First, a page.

Physiological and Morphological Changes Over the Past 50 Years in Yield Components in Tomato

Physiological and Morphological Changes Over the Past 50 Years in Yield Components in Tomato

Tadahisa Higashide and Ep Heuvelink

Horticultural Supply Chains Group, Wageningen University, Marijkeweg 22, 6709 PG Wageningen, The Netherlands


Higashide, T., & Heuvelink, E. (2009).Physiological and Morphological Changes Over the Past 50 Years in Yield Components in Tomato . Journal of the American Society for Horticultural Science134(4), 460-465.


Greenhouse tomato yield in The Netherlands has more than doubled since the 1980s. This increase is caused by environmental effects such as greenhouse and controlled environment production practices and improved cultivation techniques. In addition to production environment improvements there are genetic effects that positively influence performance that are attributable to breeding efforts.

The aim of this research was to investigate whether  tomato cultivars that were released between 1950 and 2000 show an increasing trend in the trait “yield” which is an aggregate of many traits that are influenced by plant morphology and plant physiology.

Experimental Design

Eight Dutch tomato cultivars [Moneymaker (release in 1950), Premier (1960), Extase (1960), Sonatine (1975), Calypso (1982), Liberto (1988), Gourmet (1991), and Encore (2002)] and one Japanese cultivar [Momotaro Fight (2001)] were tested in a randomized complete block design with each cultivar (genetic treatment) occuring in each block randomly. Two blocks were tested under the same environmental conditions to account for spatial variation. All cultivars were indeterminate type and had medium–large round fruit. Plants were measured destructively and non-destructively for various morphological and physiological traits that are considered to be components of yield.


An increase in tomato yield because of breeding efforts was not caused by an improvement in resource partitioning to the fruit but by an improvement in resource partitioning to vegetative characteristics that resulted in higher dry matter. This increase in vegetative dry matter production was caused by higher light use efficiency and is influenced by tomato morphology and architecture. This result is consistent with previous studies in maize (Hay, 1995).

The leaf photosynthetic rate of the modern cultivars increased proportionally to light use efficiency indicating that there is a positive relationship between light use efficiency and leaf photosynthetic rate. Light use efficiency and leaf photosynthetic physiological traits were indirectly selected for over the course of 50 years as a product of selecting and releasing cultivars that had the highest yield. Yield an aggregate trait of many physiological and morphological characteristics. A more detailed study of leaf photosynthetic rate would need to be done to clarify the cause of its increase over the 50 years of variety release.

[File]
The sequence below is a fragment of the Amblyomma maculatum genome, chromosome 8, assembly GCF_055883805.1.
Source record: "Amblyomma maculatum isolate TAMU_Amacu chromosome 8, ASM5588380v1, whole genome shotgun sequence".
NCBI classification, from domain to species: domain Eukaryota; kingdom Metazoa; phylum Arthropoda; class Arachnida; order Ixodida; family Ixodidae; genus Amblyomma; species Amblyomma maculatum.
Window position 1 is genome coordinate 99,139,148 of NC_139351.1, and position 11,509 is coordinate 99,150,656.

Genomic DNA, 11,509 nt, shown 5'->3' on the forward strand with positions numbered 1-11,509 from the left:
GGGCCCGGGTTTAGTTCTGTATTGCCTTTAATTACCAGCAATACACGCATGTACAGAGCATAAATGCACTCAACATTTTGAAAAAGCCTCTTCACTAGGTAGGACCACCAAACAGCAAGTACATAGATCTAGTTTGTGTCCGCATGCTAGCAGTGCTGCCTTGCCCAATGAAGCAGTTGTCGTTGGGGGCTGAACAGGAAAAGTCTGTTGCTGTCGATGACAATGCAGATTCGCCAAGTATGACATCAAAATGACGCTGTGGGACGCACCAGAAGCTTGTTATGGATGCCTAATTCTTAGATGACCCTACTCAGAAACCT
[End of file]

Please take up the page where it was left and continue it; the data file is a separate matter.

Yield of the Japanese cultivar was significantly lower than the other Dutch cultivars. This is likely because breeding objectives of Japanese cultivars are geared more toward quality instead of yield. Soluble solids in the Japanese cultivar was significantly higher than the dutch cultivars.

We can use this knowledge to inform future breeding efforts

Yield as we measure it is an aggregate of many components (Figure 2). From the results of this study we know that all components of yield do not contribute to yield improvement equally. We can optimize future breeding efforts to improve morphological and physiological characteristics that directly improve performance of a variety measured as yield. Focusing on yield components that are directly proportional to variety performance measured as yield could  improve our ability to map regions of the genome that are associated with specific morphological and physiological traits to determine the genetic basis of yield. To better implement morphological and physiological traits resulting in measurable yield increase into a breeding program seed companies would need to develop  high throughput phenotyping techniques as many of these measurements are not cost effective in larger population sizes.

Literature cited

Hay, R.K.M. 1995. Harvest index: A review of its use in plant breeding and crop physiology. Ann. Appl. Biol. 126:197–216.

15 thoughts on “Physiological and Morphological Changes Over the Past 50 Years in Yield Components in Tomato

  1. Can you think of a cost effective way to measure morphological and physiological traits in large population sizes. Phenotyping is a bottleneck in the breeding process. I think that plant architecture could be measured and analyzed efficiently using imaging technology but what about the physiological traits? The LI-COR is too slow for large population sizes, is there something better out there?.

    • General levels of growth could be imaged well using drones or other vantage points in the field. Physiological measurements could be taken by hand, but that takes time and limits the amount of information that can be gathered in a given period of time. Using a LI-COR or similar device takes more time than might be acceptable.
      As it stands now, there is no method out there that can examine the complex physiology of a stand of plants without losing specificity of certain plants. The best methods currently use random sampling to determine the overall effects, but you do have to account for error in those models.